Today, Native History: Ronald Reagan Says ‘We Should Not Have Humored [Natives]’

Whitehouse.gov / With just eight months to go before the end of his two-term presidency, Ronald Wilson Reagan declared that the United States might have “made a mistake” in humoring the Indians.

Speech in Moscow reflects Ronald Reagan’s hands off Indian policy

On May 31, 1988, President Ronald Reagan told an audience of Russian students and faculty that the United States had “made a mistake” in humoring its indigenous people.

Reagan’s speech, a “message of peace and good will” delivered at Moscow State University, ended with a 15-minute question-and-answer session, during which one student asked about Reagan’s failure to connect with Native Americans on home soil. A group of Natives had traveled to Moscow to meet with the President, claiming he would not see them in the United States.

Ronald Reagan responded with remarks that painted Natives as uncooperative in the government’s efforts to assimilate them into mainstream society.

“Let me tell you just a little something about the American Indian in our land,” he said. “We have provided millions of acres of land” for reservations and “they, from the beginning, announced that they wanted to maintain their way of life.”

The government, Reagan said, had set aside federal land for reservations, established the Bureau of Indian Affairs and provided schools to educate Indians. But Natives still resisted, he said.

“We’ve done everything we can to meet their demands as to how they want to live,” he said. “Maybe we made a mistake. Maybe we should not have humored them in that wanting to stay in that kind of primitive lifestyle. Maybe we should have said no, come join us; be citizens along with the rest of us.”

Reagan said he welcomed visits from Indians, but claimed not to know of any grievances they might have. In fact, he said, some Indians were so wealthy they could have no valid complaints against the government.

“I’m very pleased to meet with them, talk with them at any time and see what their grievances are or what they feel they might be,” Ronald Reagan said of Indians. “And you’d be surprised: Some of them became very wealthy because some of those reservations were overlaying great pools of oil, and you can get very rich pumping oil. And so, I don’t know what their complaint might be.”

The remarks, which set off a firestorm among Native activists at home, were typical of Reagan’s attitude toward Indians, said Ross Swimmer, who served as assistant secretary of Indian Affairs under Reagan. Swimmer, Cherokee, said Reagan employed a hands-off policy when it came to Indian Affairs.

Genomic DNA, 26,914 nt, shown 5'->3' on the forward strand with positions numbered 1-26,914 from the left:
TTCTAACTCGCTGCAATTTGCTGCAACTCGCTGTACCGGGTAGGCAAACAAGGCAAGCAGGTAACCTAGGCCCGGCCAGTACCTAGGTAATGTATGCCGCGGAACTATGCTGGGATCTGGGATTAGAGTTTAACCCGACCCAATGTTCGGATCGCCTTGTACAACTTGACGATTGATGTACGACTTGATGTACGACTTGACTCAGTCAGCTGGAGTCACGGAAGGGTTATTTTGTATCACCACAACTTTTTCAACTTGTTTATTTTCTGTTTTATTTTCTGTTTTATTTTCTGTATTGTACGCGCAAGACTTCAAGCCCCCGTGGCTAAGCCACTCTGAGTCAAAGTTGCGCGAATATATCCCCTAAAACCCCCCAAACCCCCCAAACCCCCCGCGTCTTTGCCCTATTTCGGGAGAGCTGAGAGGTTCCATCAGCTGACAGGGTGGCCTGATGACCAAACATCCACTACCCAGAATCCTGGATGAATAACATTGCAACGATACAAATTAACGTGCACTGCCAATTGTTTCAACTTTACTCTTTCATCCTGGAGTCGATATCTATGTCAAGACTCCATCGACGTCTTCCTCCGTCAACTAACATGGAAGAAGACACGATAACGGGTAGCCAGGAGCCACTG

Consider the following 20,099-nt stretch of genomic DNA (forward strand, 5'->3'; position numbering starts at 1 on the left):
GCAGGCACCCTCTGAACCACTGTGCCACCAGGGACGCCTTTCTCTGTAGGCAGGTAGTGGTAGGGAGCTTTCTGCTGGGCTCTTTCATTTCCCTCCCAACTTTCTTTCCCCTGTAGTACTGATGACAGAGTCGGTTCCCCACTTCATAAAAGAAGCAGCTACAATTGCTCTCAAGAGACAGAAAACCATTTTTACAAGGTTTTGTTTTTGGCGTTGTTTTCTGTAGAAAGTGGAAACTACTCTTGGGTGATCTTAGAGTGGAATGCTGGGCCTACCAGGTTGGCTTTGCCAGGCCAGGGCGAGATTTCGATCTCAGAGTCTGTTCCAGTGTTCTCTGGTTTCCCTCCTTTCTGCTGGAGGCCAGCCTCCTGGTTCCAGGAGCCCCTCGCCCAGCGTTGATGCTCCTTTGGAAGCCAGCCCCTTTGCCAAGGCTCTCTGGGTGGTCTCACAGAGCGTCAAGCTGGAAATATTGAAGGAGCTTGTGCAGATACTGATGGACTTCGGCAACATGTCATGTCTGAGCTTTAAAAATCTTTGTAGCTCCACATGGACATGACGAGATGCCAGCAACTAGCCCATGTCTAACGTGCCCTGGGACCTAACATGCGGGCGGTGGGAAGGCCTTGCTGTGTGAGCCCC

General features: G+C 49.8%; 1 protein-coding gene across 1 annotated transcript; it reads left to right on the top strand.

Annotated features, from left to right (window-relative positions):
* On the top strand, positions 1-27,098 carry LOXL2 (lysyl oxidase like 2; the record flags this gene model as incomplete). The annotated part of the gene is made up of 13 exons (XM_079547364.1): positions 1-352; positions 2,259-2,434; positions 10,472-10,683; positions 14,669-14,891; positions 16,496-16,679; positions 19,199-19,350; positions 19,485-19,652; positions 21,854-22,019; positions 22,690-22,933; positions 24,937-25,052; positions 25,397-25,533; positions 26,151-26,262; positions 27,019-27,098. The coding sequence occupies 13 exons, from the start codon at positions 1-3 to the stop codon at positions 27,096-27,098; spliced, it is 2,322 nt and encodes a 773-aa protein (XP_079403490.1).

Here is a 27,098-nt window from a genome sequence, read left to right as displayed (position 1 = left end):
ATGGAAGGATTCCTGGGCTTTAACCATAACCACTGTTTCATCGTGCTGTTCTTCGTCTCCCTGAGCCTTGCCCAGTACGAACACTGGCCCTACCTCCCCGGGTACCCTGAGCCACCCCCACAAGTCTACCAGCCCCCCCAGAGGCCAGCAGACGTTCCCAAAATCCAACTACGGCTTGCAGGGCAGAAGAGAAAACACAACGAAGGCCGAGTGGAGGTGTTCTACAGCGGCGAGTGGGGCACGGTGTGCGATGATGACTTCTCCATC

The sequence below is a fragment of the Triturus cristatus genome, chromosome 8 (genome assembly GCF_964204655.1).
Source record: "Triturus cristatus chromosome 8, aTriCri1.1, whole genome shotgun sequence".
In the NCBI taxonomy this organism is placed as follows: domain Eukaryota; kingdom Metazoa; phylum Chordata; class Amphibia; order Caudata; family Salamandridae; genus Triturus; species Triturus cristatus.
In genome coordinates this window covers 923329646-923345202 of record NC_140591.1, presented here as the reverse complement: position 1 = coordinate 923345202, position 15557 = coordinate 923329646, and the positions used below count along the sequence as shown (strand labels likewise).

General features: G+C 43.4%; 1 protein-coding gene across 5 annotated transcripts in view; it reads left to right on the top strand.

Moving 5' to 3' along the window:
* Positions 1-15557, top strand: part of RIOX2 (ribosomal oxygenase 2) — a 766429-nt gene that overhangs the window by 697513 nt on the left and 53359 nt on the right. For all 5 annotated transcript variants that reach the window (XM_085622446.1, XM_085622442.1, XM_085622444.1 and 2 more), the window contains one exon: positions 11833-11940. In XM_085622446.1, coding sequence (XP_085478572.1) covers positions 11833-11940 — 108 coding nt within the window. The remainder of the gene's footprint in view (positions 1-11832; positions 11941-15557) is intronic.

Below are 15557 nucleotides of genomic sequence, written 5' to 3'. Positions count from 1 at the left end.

“He didn’t have any knowledge of Indian country,” Swimmer said of Reagan.” His Indian policy was really a delegation of authority. He wanted the secretary of the Interior and myself to handle Indian country.”

Two years earlier, in 1986, Reagan made similar remarks during a conversation with staff, Swimmer said. The President’s views on Indians “hearkened back to 1887” when Congress adopted the General Allotment Act and began dividing Indian land into individual allotments.

Reagan “used to say that the real problem in Indian country is that Indians don’t own their own land,” Swimmer said. “What he was trying to say was that there should have been a better way of assimilating the Indians, rather than isolating them on reservations.”

Seven months after the Moscow speech, on December 12, 1988, Reagan hosted a meeting with 16 tribal leaders, including Wilma Mankiller, principal chief of the Cherokee Nation; Ivan Sydney, chairman of the Hopi Tribe; and Phillip Martin, chief of the Mississippi Choctaw. During that meeting—which lasted only 20 minutes—Ronald Reagan apologized for his Moscow remarks and praised tribes’ contributions to the nation.

“Indians should have the right to choose their own life, the right to have a say in what happens in Indian country,” Reagan read from a prepared statement. “Our tribes need the freedom to spend the money available to them, to create a better quality of life and meet their needs as they define them. Tribes must make those decisions, not the federal government.”

Swimmer, who attended an afternoon session with Reagan that same day, said tribal leaders worked for more than a year to set up the meeting. It came with just one month to spare before Reagan left office.

“I had wanted for a long time for him to meet with tribal leaders,” Swimmer said. “It took more than a year to get it scheduled, and then it was so small, so short. But that meeting was one of the last things we were able to accomplish.”

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